7 Phone Etiquette Rules You Should Know

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What are the rules around how we approach people using our phones? Do we just assume that they are always ready for us? Well, most definitely not. We must understand that someone giving you their time of day through the phone is a privilege, and not something that you deserve.

Whether it be through phone calls or regular text messages, there are rules surrounding how, why, and when to do it. As the world expands to make communication seamless and at the tap of a button, phone etiquette runs the risk of slipping. Here are 8 phone etiquette rules that you should employ in everyday life.

1. Don’t bombard someone with phone calls

You try to call someone and they don’t pick up. What do you do next? Well, assume that they are unavailable to talk and will get back to you when they can. If you must, leave a message to ask them to call you back. It is not good practice to bombard someone with phone calls, because again, phone call anxiety is a real problem. Unless it is an emergency, leave only one missed call and wait for the person to call back.

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2. Listen actively

It’s easy to get distracted when you are talking to someone over the phone, but you should pay active attention. Don’t scroll through your social media platforms when someone calls you. Learn to put everything aside and just listen. They might not be able to see you, but the person you’re speaking to will know if your attention isn’t fully on them.

3. If it’s a formal call, schedule it beforehand

Depending on your relationship with the other person and the nature of the call, it is always good to ask them if you can call them beforehand. This gives them time to mentally prepare themselves for the call. That way, it is easy to meet the objectives of the call and finish up faster. You are less likely to deflect from the conversation if you have set objectives.

4. Only use the speakerphone

Please don’t put somebody on speakerphone when you are in the middle of a crowd and everyone can hear you unless it is a group meeting and you ask in advance. We should avoid speaker phones when possible, as often the speakerphone is rude to those around you and more difficult for the other end to hear. Because a telephone call is a private communication, speakerphones shouldn’t be used unless you can secure the conversation.

5. Don’t take unnecessary screenshots of conversations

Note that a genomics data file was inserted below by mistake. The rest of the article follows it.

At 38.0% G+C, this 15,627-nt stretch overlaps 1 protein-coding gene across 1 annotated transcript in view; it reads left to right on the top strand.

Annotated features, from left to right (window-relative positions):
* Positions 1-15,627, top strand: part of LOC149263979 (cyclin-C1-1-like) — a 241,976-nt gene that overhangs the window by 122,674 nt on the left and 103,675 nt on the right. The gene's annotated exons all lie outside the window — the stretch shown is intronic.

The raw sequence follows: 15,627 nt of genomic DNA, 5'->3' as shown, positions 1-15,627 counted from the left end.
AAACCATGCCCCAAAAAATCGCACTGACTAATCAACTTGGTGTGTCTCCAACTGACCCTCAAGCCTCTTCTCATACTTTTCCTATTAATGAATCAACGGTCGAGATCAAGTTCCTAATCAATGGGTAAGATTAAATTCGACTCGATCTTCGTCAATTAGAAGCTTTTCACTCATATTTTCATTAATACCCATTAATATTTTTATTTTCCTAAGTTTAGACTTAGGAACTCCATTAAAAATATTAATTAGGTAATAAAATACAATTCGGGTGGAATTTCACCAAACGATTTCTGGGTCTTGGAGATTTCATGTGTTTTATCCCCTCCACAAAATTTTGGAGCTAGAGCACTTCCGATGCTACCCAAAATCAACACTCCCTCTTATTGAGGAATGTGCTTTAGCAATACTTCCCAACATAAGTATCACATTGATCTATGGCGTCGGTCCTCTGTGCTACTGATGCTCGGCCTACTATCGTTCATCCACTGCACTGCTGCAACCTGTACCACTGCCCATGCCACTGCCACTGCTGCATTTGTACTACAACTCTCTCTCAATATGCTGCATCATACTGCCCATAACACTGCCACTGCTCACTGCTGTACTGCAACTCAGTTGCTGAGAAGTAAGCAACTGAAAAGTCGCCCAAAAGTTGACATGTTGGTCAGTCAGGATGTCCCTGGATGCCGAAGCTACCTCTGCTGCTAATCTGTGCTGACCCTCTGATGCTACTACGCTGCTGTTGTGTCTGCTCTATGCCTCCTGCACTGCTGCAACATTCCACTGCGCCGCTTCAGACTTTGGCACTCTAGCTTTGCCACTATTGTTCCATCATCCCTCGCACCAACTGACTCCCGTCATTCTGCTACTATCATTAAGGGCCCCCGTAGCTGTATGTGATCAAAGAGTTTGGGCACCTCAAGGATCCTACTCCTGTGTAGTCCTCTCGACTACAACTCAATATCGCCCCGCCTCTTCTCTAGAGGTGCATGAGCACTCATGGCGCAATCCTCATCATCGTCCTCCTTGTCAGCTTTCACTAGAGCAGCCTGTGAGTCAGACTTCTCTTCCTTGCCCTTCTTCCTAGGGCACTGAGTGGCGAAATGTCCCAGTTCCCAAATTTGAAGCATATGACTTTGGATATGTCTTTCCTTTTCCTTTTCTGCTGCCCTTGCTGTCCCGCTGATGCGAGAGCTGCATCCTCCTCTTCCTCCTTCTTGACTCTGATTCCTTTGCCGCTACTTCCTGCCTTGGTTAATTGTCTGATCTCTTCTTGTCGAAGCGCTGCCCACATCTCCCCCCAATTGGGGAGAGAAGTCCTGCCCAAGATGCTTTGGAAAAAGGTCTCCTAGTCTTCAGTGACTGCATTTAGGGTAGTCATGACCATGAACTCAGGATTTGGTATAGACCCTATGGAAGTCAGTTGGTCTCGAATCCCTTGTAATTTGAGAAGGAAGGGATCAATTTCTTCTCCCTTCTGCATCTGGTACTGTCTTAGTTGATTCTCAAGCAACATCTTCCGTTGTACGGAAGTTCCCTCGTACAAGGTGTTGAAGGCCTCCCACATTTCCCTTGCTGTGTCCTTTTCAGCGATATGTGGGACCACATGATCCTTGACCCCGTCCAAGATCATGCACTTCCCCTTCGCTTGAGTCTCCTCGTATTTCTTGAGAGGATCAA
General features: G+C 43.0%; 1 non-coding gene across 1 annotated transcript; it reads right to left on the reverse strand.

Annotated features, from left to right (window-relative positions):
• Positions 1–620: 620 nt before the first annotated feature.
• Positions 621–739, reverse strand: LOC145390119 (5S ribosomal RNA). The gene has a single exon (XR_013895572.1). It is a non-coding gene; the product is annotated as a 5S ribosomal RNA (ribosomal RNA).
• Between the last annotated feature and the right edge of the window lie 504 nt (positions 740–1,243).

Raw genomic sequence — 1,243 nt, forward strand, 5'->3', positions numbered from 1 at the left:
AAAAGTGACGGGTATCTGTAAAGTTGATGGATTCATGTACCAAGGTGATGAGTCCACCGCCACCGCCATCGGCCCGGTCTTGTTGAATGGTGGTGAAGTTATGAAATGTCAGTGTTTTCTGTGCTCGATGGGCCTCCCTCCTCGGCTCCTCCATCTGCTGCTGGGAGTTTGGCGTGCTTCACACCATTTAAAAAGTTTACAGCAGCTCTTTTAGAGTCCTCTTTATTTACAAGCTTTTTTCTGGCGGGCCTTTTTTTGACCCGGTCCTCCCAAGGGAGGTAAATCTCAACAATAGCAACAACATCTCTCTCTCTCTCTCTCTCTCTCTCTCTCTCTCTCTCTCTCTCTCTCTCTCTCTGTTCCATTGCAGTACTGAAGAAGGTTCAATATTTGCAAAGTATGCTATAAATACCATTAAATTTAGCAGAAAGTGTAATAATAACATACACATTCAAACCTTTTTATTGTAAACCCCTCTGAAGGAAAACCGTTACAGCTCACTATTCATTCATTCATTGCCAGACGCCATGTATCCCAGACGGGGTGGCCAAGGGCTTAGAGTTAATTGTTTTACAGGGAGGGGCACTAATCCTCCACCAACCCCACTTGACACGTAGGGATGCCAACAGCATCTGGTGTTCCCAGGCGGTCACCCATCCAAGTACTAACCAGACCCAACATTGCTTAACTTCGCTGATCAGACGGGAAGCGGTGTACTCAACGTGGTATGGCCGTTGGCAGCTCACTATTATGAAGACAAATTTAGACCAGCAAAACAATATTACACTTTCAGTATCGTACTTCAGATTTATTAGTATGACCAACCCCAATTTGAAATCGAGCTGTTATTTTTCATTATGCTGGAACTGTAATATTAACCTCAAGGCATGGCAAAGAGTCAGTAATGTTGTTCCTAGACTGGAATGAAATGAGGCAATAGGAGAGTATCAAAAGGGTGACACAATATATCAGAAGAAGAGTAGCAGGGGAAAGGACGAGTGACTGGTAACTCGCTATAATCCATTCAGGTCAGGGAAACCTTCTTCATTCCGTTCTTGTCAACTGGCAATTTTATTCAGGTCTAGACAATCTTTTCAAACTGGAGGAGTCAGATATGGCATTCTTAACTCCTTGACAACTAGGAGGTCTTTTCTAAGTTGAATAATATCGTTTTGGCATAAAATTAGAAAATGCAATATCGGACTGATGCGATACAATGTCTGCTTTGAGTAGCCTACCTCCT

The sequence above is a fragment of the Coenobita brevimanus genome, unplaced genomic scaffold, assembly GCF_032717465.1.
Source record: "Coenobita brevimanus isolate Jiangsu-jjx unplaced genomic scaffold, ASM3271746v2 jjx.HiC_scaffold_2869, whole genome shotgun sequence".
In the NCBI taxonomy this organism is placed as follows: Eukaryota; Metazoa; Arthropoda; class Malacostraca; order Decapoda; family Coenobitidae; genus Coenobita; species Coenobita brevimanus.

It is not a good habit to take and share screenshots of your conversations with people. You should, especially, not do it without the sender’s permission. It can land you in big trouble and even ruin your relationship with people. Taking screenshots simply constitutes gossip in the 21st century.

While no one can set rules for you, you must use your better judgement to decide things for yourself. Even though something like this is well within cyber legality and actually quite harmless, it might not be ethically sound to do so.

6. Ask before putting someone on hold

Have you ever been talking to someone and then without warning and before you know it, they put you on hold? It’s not a good feeling, right? They leave you wondering when they will be back. It is part of phone etiquette to ask before putting someone on hold.

This is a simple courtesy that’s all too often overlooked. Asking the person on the other end of the phone before you transfer them or put them on hold will go a long way to easing your conversation.

7. State the purpose of your call/text in good time.

Have you ever been when someone texts you and spends an unnecessary amount of time on small talk? It can be quite irritating. It is good to get to the point of your conversation as soon as possible. Don’t leave someone in suspense. It’s hard for them to outrightly ask you why you have called or sent them a message.

Every single call should have a goal, and in order to meet that goal, both parties need to be on the same page from the start. There’s no awkwardness in stating the point of the call early on, as long as it’s done right. Be clear and concise, but friendly.

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I am a passionate 22 year-old writer. I consider myself a young free-spirited soul whose personality is a mixture of introversion and extroversion. I’m a strong believer in the law of attraction. Everything is a reflection.